Base price: $25.
1 – 4 players.
Play time: ~15 minutes.
BGG | Board Game Atlas
Buy on Amazon (via What’s Eric Playing?)
Logged plays: 3
Full disclosure: A preview copy of Gardeners was provided by Sit Down!. Some art, gameplay, or other aspects of the game may change between this preview and the fulfillment of the final product, should it fund, as this is a preview of a currently unreleased game.
At some level, I’m making progress, probably. I think I’m finding that I need to start doing at least one or two “Mini” or “Micro” reviews in a week if I’m having an off week (like I’m having this week, unfortunately), or else I can’t make a ton of progress. That said, if you’re publishing three reviews in a week, to get “ahead” you need to fundamentally write more than three reviews in a given week, which can be challenging on its own, you know? A week ahead is a week where I write six reviews, and unfortunately we’re in the Spring TV season. I gotta see what’s happening with that Mandalorian guy. I’ll figure it out. Anyways, I was fortunate to get to try a prototype of Gardeners, new from the minds at Sit Down!. Let’s see how it plays!
In Gardeners, players are working together to garden for the King as fast as they can! He’s particular, unfortunately, and his ears are very sensitive. You’ve decided it’s better not to talk, frankly, but that does make it hard to let someone else know the very specific instructions he gave you. It’ll probably be fine, right? Play tiles, build a garden, and make sure you get it right! Can you make the perfect garden for the King?
So there are a few different ways to play. There are tutorial modes, where you should use the tutorial-specific tiles. There are also tutorial-specific constraint cards:
If you wanna use them, you can. Otherwise, shuffle all the tiles together and then make equal stacks, one for each player:
And shuffle the standard constraint cards together:
Set aside the timer, and you should be ready to start!
So, over the course of Gardeners, you seek to satisfy the King’s myriad constraints on the garden! Each game takes place over 15 minutes, composed of a series of rounds. You can’t talk, though! At least, not about the game. Each round, you do a few things:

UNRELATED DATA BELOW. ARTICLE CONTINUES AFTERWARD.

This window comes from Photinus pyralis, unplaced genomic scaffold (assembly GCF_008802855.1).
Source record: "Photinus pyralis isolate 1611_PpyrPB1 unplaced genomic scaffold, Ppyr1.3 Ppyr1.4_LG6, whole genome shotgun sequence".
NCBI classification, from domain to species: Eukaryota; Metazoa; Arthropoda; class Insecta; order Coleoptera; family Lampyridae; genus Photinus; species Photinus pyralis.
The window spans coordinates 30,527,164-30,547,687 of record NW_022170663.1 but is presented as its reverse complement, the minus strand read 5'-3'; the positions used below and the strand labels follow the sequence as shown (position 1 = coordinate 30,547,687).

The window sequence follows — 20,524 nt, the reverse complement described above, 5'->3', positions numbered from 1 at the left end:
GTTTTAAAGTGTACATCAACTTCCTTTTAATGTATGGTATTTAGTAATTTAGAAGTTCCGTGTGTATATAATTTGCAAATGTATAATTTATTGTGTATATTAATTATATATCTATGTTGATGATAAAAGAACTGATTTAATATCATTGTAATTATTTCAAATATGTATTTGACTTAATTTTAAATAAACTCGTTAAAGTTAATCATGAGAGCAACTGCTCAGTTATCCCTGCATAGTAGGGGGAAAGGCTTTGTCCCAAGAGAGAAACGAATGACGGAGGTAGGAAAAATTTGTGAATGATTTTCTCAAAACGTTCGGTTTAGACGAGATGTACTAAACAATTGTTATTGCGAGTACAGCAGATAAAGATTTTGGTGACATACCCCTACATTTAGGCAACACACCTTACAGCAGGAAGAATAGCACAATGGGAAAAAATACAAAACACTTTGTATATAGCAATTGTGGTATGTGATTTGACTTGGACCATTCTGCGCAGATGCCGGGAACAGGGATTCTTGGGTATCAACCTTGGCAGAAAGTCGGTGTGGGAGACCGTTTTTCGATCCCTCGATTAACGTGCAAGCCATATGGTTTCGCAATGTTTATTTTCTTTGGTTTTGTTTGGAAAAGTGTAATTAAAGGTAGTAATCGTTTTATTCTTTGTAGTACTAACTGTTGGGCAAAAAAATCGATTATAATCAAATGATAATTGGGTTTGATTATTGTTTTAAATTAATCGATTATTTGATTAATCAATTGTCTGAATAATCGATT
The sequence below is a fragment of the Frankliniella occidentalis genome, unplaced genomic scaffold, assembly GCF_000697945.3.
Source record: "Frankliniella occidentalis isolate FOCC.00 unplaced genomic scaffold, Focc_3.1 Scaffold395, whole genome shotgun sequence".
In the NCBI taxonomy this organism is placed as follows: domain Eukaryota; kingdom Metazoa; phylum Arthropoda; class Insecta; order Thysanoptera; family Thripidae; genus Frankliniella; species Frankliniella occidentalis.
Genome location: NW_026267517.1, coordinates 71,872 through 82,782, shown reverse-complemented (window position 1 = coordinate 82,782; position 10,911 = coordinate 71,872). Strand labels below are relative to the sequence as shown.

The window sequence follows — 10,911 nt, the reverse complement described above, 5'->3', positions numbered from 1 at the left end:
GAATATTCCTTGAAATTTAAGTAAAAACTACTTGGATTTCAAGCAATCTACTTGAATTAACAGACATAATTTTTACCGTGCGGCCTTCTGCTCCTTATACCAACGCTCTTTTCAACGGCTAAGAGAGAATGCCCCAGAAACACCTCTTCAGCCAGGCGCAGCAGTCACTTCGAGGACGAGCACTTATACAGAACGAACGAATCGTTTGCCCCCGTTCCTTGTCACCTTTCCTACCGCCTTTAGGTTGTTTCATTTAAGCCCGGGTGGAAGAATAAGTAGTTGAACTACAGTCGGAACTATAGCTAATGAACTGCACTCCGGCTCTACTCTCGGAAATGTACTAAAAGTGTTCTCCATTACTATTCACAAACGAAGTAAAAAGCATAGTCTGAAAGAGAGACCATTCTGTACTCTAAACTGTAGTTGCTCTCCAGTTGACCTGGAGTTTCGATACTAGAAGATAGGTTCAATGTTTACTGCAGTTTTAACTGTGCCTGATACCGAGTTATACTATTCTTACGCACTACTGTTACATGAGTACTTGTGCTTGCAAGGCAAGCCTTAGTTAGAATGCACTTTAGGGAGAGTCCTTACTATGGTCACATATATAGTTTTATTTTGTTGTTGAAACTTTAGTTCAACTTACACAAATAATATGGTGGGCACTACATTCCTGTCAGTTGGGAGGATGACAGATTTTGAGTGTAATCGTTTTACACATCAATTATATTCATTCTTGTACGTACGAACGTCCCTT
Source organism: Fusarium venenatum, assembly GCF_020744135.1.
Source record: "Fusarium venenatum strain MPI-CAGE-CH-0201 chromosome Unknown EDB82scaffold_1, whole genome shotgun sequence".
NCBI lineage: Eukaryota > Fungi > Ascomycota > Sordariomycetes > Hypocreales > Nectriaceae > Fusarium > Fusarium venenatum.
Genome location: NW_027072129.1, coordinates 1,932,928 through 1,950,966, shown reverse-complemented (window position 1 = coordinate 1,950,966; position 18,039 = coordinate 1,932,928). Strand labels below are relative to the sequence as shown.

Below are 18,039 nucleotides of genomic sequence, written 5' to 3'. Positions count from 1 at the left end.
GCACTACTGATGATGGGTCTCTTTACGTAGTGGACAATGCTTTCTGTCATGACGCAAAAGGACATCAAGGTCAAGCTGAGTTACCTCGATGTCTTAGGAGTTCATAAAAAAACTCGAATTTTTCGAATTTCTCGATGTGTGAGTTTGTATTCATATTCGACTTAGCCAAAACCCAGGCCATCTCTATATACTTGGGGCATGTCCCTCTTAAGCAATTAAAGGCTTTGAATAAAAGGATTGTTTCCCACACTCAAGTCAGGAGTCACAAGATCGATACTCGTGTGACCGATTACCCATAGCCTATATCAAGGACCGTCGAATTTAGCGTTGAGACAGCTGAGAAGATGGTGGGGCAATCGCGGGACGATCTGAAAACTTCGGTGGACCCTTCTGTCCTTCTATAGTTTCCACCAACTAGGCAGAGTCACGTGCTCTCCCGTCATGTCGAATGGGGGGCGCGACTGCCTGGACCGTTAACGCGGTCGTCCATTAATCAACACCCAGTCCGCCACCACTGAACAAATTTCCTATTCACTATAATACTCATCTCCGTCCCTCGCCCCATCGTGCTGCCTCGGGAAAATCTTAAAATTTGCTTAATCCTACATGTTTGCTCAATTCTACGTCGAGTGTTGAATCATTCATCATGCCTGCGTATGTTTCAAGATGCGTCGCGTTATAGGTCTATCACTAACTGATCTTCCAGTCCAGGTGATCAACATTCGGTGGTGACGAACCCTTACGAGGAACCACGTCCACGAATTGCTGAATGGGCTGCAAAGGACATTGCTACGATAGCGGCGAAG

To start the round, the first player will draw a Constraint card. This determines what requirements the King has set for the garden. Everyone should be able to see the back of the card, but only you should be able to see the front. At the start of each new round, the player to the left of the last player to draw a Constraint card draws one themself. You cannot have more than three Constraint cards out at a time, so if you’re playing with two players one player will have two. If playing with four, one will have zero. If you find the current set of Constraint cards too difficult, you may discard one for free once per game; otherwise they count as negative points.
After getting a Constraint Card, the garden is arranged! This is done by simultaneously adding and removing tiles from the central play area, making a maximum size of 6×6 (smaller, in the tutorials). You can add a tile orthogonally to any existing tile, and you may remove any tile, provided it has at least one free edge (and doesn’t split the garden into two pieces). When you remove a tile, however, you pass it to another player, and then they can play it. You better hope they know what you wanted to do with it!
While doing this, players may check their constraint cards. Once their Constraint card is satisfied (rotations are generally fine, but there are a few different kinds of Constraints), they may announce that The King is Satisfied! If anyone is not, they must say “His Majesty is Angry!”, and you must go back to rearranging. As soon as all Constraint cards are satisfied, you restart the round! Draw a new Constraint, and if there are already three Constraint cards in play, retire the oldest Constraint.
As soon as the sand timer runs out, the game ends! Count up all your retired Constraint cards, and subtract any discarded Constraint cards.
Player Count Differences